Graphic Violence In Quentin Tarantino

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“Graphic violence is an inescapable and ubiquitous characteristic of contemporary cinema” (Prince 1). This quote by Stephen Prince in his book Graphic Violence in the Cinema: Origins, Aesthetic Design, and Social Effects almost perfectly embodies the spirit of Quentin Tarantino movies. Although most movies contain some sort of violence, Tarantino involves it in a way like no other filmmaker; it is described as an “adrenaline shot” as well as keeping humor a part of the violence. Unlike classical films, Quentin Tarantino holds nothing back in showing gore and blood, all the while using it as a narrative device throughout the film.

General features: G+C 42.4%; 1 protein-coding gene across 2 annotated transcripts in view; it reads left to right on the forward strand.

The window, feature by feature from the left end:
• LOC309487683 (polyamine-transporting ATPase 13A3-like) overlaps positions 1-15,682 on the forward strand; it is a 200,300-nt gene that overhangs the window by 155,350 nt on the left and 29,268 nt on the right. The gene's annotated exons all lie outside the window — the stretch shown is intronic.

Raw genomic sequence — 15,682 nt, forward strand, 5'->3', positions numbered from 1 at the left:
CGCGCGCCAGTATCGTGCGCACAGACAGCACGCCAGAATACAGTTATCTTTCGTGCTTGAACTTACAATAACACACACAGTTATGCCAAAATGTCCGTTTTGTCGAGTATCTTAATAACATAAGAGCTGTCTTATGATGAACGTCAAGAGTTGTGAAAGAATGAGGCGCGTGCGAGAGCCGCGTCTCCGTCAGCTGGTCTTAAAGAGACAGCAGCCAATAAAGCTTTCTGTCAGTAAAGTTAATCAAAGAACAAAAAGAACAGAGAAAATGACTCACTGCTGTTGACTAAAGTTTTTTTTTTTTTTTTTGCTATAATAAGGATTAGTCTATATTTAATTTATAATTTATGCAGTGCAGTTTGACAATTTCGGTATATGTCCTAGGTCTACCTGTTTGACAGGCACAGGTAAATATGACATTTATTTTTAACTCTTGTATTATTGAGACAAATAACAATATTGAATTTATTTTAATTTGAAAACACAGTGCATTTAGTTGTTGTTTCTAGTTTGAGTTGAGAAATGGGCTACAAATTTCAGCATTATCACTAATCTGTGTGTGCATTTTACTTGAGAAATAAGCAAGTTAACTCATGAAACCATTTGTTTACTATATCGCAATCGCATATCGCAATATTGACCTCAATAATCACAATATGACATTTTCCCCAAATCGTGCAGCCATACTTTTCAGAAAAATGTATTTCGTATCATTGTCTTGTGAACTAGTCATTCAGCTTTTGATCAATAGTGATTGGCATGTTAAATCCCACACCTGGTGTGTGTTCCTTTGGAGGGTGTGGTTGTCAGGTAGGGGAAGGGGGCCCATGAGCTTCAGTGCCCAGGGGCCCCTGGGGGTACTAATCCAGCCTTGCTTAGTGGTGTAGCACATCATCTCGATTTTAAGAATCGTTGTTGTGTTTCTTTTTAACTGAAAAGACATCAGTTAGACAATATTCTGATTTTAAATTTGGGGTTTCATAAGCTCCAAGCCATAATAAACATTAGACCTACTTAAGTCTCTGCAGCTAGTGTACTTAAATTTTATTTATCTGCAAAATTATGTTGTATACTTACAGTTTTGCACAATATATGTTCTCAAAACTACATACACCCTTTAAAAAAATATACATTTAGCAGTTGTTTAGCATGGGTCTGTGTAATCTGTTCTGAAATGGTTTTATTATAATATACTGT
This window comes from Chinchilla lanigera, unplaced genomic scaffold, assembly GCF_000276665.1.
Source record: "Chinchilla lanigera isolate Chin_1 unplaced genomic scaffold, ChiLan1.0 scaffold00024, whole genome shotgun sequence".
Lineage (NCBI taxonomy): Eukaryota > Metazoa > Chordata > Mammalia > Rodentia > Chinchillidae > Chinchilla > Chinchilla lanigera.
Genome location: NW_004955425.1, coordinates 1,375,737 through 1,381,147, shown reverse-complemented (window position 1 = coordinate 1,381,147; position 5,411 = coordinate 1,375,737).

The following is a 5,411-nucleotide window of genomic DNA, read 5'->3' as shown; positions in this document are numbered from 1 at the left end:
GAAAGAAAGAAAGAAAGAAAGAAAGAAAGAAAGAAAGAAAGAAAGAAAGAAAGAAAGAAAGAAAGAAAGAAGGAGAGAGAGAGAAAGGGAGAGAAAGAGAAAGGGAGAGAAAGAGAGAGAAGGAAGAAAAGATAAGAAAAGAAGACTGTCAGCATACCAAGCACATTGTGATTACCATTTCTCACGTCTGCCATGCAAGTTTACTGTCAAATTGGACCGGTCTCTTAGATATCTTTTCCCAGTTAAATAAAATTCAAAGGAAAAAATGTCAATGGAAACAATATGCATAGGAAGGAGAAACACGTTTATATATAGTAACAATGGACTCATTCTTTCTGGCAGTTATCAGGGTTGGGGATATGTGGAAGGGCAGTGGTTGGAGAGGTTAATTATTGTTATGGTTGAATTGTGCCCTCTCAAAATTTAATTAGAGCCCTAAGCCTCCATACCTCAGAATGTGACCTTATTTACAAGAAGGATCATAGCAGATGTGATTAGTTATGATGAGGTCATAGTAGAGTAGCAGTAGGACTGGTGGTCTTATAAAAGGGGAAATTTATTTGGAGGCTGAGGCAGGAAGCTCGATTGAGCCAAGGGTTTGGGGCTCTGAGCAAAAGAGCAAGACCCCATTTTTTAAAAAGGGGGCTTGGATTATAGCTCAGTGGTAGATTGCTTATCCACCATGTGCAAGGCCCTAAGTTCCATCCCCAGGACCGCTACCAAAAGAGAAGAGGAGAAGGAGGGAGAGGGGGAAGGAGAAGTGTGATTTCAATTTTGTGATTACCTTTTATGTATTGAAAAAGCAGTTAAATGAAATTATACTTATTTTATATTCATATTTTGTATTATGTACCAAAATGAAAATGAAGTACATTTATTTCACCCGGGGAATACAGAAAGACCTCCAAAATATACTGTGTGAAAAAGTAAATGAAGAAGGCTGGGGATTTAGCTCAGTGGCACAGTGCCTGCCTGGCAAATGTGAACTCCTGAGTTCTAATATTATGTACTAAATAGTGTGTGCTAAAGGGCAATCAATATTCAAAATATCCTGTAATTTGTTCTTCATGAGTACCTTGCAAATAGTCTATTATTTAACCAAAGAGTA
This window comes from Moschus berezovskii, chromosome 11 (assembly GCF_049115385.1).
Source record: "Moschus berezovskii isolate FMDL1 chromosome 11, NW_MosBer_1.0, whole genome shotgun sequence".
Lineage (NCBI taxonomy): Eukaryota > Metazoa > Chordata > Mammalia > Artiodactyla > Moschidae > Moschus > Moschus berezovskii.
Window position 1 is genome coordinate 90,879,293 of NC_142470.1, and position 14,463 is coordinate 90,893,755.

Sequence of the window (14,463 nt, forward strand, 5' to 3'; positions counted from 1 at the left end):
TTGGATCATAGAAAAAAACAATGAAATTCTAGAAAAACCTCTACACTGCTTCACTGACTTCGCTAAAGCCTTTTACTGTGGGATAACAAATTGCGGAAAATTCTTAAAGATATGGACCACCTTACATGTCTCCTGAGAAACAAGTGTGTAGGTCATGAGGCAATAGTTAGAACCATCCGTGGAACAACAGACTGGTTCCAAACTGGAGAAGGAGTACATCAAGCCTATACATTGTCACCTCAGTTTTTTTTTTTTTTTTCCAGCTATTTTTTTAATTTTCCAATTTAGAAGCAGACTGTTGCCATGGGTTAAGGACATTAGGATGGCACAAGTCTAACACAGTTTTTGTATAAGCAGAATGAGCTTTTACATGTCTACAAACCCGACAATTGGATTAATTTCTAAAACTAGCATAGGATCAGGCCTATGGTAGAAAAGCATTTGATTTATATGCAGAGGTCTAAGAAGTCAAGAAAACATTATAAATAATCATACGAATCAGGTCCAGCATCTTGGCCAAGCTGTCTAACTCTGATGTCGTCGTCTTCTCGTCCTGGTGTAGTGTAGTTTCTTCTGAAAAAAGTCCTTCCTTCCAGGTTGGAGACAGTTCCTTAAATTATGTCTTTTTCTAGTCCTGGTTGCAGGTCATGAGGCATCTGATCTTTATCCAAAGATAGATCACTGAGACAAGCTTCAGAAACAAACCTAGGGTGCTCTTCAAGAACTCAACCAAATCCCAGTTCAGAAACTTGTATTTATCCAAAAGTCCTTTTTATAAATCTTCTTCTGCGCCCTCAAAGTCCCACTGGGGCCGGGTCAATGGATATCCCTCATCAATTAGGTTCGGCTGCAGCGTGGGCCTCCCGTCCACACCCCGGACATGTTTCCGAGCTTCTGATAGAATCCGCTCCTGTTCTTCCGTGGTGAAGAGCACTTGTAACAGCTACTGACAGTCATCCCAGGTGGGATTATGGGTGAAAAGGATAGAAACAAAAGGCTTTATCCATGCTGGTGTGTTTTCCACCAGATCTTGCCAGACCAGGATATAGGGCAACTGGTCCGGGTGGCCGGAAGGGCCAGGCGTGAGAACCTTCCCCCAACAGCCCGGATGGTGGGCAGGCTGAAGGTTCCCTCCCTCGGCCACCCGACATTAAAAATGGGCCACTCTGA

As the adrenaline shot was punched into Mia Wallace’s chest by Jules in Tarantino’s movie Pulp Fiction, audiences were transitioned from an almost stressful and melancholy scene to being thrown into the blatant violence of the adrenaline shot being punched into Mia’s chest. This is where Tarantino’s “adrenaline shot” was originally coined. Tarantino is defined as using his “adrenaline shot” by having an almost ordinary scene be quickly cut to short scenes of violence. For example, in Pulp Fiction, he uses it for the scene when Buck goes back to his house to get his watch and finds Jules in the house with him. The scene goes quickly from Jules walking out of the bathroom, to the toaster pastry jumping out of the toaster, to Buck massacring Vincent with his Uzi machine gun. This how a prime example of how Tarantino depicts violence in his movies.
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